This is less of an exploration of Tana French's work, than a post giving permission to do what she does: change the geography of a real place if it suits your story and don't apologize for it.
All of French's novels take place in Dublin, but if you tried to follow her street directions (kinda like people do for James Joyce's Ulysses on Bloomsbury Day) you will get hopelessly lost. Because the places don't exist.
What does making up geography do for you as a writer.
One word: FREEDOM.
You can do what you want, when you want, and you don't have to reference maps or your own memory, if your setting happens to be a place you know and love. It saves you endless back-and-forth checking. It allows you to put obstacles in the character's way. It allows you to make the setting your own.
So, if you've been stuck in a real city or other location and have rearranged whole plot points because of the plain-old existence of certain things in your real-life setting, feel free to move some stuff around. Add a mile or two. Create a detour. Imagine a short-cut. Or extend a highway. If you do it in a convincingly descriptive way, no one will bat an eyelash.
And you can just add a note, like French does at the end of Faithful Place:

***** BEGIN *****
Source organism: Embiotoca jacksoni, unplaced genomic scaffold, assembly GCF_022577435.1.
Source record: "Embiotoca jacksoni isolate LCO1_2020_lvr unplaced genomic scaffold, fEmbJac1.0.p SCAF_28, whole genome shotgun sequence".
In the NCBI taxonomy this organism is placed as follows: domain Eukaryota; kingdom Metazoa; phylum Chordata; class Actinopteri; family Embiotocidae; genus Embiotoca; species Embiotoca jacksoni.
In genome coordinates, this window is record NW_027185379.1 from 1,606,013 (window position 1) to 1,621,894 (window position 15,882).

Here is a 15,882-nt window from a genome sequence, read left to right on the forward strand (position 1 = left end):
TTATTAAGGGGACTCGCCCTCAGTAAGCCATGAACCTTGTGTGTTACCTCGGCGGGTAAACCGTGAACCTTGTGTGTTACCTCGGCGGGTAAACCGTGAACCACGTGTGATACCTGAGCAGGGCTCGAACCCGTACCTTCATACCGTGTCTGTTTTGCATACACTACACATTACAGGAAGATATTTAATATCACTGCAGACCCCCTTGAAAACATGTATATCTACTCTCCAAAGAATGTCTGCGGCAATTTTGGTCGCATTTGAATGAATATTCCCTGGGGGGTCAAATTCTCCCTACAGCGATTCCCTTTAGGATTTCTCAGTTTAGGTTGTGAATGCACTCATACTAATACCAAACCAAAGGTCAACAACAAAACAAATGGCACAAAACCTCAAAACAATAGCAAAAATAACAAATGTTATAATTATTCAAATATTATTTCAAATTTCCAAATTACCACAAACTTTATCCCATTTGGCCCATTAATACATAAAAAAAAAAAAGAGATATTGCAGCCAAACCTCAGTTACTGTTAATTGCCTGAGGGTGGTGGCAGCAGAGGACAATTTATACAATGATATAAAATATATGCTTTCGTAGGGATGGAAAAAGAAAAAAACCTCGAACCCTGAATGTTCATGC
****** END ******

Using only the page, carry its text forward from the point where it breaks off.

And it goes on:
"Faithful Place did exist once, but it was on the other side of the River Liffey -- northside, in the warren of streets that made up the red-light district of Monto, rather than southside in the Liberties -- and it was gone long before the events of this book. Every corner of the Liberties is layered with centuries of its own history, and I didn't want to belittle any of that by pushing an actual street's stories and inhabitants aside to make way for my fictional story and characters. So, instead, I've played fast and loose with Dublin geography: resurrected Faithful Place, moved it across the river, and added this book into the decades when the street doesn't have a history of its own to be pushed aside.
As always, any inaccuracies, deliberate or otherwise, are mine."